Fears that private investments are due for a price crash to match the drop in stock markets are overblown, says a prominent manager and adviser for private portfolios.
The conclusion from Hamilton Lane, with $832bn in assets under management and supervision, stands in contrast to warnings from JPMorgan and others that valuations of private companies may be too high or are coming down. While listed equities trade daily, private equity holdings are assessed less frequently and their values have not moved down as sharply since early 2022.
Hamilton Lane’s annual report on the industry, to be published on Thursday, said most private equity holdings are appraised conservatively and should hold their value. At the start of last year, most private companies were priced at a substantial discount to public companies in the same sector, the report found.
Falling public markets have narrowed the gap, but privately held communications and consumer discretionary companies were the only ones held at a higher multiple of earnings than their public peers as of late last year, the report said.
“We feel that valuations broadly in the private markets are fair,” said Hartley Rogers, Hamilton Lane’s chair. “The revenue growth in private companies, the [earnings] growth in private companies, and therefore the enterprise value of those businesses exceeded the public markets. You had better operating performance in private equity-owned businesses.”
Hamilton Lane, based in Pennsylvania, runs private funds, advises clients on third-party managers and provides data on private markets.
Rogers cautioned that the venture capital investments in early-stage companies are an exception to Hamilton Lane’s conclusions and face significant downgrades. VC holdings, which represent 21 per cent of private market commitments over the past three years, are generally held on balance sheets at the value of their last financing round.
But global VC funding dropped 35 per cent last year, according to Crunchbase, and the few companies that have been able to raise more money have had to do it at lower valuations.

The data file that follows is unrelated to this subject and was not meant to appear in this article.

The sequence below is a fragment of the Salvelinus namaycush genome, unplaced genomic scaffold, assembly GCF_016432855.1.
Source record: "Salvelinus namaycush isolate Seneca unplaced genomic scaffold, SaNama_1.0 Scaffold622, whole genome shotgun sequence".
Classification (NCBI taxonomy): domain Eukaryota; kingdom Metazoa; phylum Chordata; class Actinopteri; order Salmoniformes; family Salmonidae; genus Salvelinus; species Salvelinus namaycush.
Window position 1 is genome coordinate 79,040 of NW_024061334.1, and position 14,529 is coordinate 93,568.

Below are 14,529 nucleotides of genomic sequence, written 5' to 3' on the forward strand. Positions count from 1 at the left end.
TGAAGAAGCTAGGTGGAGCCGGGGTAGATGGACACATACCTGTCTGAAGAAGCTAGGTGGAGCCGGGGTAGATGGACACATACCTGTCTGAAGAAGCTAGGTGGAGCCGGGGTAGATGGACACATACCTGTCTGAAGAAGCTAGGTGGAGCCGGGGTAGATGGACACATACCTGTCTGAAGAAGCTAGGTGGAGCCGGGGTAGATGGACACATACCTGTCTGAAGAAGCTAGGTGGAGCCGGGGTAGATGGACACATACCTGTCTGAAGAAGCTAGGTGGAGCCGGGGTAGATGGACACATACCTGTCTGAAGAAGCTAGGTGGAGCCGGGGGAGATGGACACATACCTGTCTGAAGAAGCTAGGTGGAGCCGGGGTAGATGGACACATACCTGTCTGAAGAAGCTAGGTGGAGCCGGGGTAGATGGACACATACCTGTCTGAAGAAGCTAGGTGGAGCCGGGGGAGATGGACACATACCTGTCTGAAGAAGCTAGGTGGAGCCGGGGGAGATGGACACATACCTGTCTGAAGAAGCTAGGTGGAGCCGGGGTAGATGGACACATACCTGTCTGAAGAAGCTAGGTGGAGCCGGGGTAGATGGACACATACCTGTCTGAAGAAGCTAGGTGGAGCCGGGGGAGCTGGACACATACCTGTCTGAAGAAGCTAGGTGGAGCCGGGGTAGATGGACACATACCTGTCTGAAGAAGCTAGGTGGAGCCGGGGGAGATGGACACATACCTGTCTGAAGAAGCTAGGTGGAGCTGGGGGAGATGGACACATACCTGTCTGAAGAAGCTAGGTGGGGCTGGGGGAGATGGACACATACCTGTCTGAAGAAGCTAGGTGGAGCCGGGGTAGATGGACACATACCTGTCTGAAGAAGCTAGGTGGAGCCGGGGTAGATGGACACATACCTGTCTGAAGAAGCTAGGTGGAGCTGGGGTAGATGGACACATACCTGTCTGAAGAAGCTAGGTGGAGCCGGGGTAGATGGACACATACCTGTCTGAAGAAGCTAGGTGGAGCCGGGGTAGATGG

Hamilton Lane said history supported its predictions. Despite some spectacular failures, private equity-owned companies as a whole held their value through the 2000s dotcom bust and after the 2008 financial crisis, the report found. Since 1995, private market buyout funds delivered a positive return even during their worst five-year period from 1998 to 2003, while equities dropped 5.7 per cent over the same stretch, Hamilton Lane calculated.
Private equity owners can often avoid taking writedowns by holding on to their investments until public markets bounce back and support higher sales prices. The private structure also makes it relatively easy to provide extra financial support to portfolio companies struggling with a cash crunch.
“Private equity owners tend to have more mechanisms to cure periods of stress than publicly traded companies,” Rogers said.
Private companies are also spread across economic sectors, while S&P Global calculated that Big Tech groups including Apple, Amazon and Tesla were the major drivers of last year’s 19.4 per cent fall in the S&P 500.
Hamilton Lane’s analysis of private markets’ past performance may be limited because private markets are much larger than in earlier crises, and significantly more money is in private credit and infrastructure funds, which have less of a historical record.
The semi-liquid funds being marketed to wealthy individuals are also dominated by a handful of providers, notably Blackstone’s Breit real estate fund, which has had to limit withdrawals. That means the sector’s success or failure is closely linked to the performance of a few managers, Hamilton Lane said.